From: Anglo’s CEO Predicts Deepening Metals Slump (WSJ)
By: Scott Patterson & Alex MacDonald
Anglo American PLC Chief Executive Mark Cutifani doesn’t think so, saying Monday that 2016 is set to be even more difficult for mining companies and commodity markets than 2015. To put that in perspective, copper and iron-ore prices fell 25% and 40% respectively in 2015, and Anglo’s share price dived 75%.
“Opinions are divided on whether we have reached the bottom of the cycle,” Mr. Cutifani said during a speech at the Investing in African Mining Indaba conference in Cape Town, South Africa. “So things may still get worse before they get better.”
Mr. Cutifani’s downbeat mood was broadly shared at Mining Indaba, an annual conference that draws much of the mining world’s elite. Executives, investors and analysts said they don’t believe a recent rally in metal prices and mining companies’ shares will last.
Anglo shares are up more than 15% this year, while Swiss mining and trading company Glencore PLC has risen more than 8%. Prices for copper — used in power-transmission lines, skyscrapers and appliances — have increased 6% since hitting $4,325.50 a metric ton on Jan. 15, their lowest price in six years.
But a host of analysts agree with Mr. Cutifani. Several have said in recent notes that the rally has been fueled primarily by the U.S. dollar weakening against other currencies. This makes it cheaper for foreign buyers to purchase commodities that typically are priced in dollars, but analysts say it doesn’t represent a fundamental shift for mining companies.
In a weekly Citigroup poll, the bank said 93% of respondents believe Anglo’s share price hasn’t bottomed out. Meanwhile, 71% of respondents said they remain bearish about the six-month mining-sector outlook and 14% said they remain bullish.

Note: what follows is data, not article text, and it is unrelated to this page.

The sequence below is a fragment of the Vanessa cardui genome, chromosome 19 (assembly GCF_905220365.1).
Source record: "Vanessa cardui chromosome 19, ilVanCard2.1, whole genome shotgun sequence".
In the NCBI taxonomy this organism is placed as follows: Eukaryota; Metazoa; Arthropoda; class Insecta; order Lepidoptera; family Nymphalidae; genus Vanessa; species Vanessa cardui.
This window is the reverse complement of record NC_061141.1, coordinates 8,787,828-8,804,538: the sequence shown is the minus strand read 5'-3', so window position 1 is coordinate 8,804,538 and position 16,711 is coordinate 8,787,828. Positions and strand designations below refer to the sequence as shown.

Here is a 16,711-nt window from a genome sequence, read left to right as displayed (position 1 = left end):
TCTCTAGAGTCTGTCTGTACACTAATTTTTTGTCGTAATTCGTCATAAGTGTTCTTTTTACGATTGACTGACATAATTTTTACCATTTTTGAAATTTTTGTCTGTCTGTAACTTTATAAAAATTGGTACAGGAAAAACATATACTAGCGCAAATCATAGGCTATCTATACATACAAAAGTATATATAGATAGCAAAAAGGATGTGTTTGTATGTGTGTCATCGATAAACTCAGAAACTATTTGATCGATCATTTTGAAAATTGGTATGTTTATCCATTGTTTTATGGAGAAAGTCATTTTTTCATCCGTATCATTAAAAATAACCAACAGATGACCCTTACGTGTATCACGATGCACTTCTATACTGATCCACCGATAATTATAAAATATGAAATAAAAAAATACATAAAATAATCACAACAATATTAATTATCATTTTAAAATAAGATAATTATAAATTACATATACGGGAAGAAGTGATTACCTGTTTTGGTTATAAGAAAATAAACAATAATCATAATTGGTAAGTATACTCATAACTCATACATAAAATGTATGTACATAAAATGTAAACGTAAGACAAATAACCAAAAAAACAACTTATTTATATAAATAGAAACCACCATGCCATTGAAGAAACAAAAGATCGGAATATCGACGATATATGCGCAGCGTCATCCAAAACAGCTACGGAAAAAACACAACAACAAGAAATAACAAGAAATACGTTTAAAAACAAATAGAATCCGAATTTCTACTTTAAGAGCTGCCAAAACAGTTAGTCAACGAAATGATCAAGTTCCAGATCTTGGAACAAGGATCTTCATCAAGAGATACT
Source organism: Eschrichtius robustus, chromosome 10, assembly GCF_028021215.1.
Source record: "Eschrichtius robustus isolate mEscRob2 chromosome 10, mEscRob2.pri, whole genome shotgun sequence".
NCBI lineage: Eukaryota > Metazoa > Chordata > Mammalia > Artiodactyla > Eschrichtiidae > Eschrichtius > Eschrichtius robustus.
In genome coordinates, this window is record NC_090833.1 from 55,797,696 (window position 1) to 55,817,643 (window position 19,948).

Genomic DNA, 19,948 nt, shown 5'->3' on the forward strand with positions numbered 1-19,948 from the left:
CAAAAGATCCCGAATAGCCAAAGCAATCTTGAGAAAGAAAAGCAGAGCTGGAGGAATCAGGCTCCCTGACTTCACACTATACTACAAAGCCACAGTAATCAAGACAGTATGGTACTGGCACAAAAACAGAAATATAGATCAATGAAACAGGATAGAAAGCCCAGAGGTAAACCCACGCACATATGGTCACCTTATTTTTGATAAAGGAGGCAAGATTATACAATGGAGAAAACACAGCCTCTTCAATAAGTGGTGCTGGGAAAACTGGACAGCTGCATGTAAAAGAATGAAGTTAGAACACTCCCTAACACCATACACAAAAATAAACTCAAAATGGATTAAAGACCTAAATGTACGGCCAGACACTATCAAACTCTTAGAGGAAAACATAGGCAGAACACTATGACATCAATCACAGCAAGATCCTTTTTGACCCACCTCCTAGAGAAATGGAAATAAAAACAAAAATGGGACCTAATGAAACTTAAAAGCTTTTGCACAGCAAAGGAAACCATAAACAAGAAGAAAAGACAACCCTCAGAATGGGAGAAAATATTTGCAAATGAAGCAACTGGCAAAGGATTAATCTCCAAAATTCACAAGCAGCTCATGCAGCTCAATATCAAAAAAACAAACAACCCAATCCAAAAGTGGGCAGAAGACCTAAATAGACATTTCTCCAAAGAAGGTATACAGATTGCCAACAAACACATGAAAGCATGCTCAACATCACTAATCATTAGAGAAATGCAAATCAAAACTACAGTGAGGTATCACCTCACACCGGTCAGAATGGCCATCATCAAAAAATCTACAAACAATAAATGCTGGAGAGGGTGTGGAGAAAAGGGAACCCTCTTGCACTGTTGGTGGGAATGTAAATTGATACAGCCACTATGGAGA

The bank didn’t disclose how many investors participated in the poll.
“Such episodes of sharp corrections in prices tend to ignite the question of whether we are witnessing the reversal of the downtrend,” said J.P. Morgan Chase & Co. analysts in a note on Friday. “In this instance, we believe the answer to be no.”
The slump has been a long, downhill slide for mining companies that ramped up spending and production a decade ago, when Chinese demand for industrial metals was soaring. During the past 2 1/2 years, China’s economy has cooled, growing at 6.9% in 2015, its slowest annual growth in a quarter-century.
Now, companies are paying the price for all the production launched when the market was hot, some executives said.
“The challenge for industry is not demand, it’s excess supply, and it needs to leave the market to create a long-term sustainable future,” said Graham Kerr, the CEO of South 32 Ltd., a miner of coal, aluminum and manganese.
Anglo has been among the companies hardest-hit by low prices. Mr. Cutifani said commodity prices have fallen about half a percentage point every month since he took over the company about three years ago.
The slump in prices has deprived Anglo of roughly $350 million in revenue a month, he said. “It’s a big number,” said Mr. Cutifani, whose company is scheduled to report its half-year results next week.
Anglo rolled out a restructuring plan last December involving the elimination of 85,000 jobs.
Mr. Cutifani said Monday that Anglo has already reduced costs about 30%, but “we need to do a lot more.”
The problems confronting Anglo were highlighted Monday, with the company’s platinum-mining unit swinging into the red in 2015 on impairment charges and restructuring costs amid low platinum-group metal prices.
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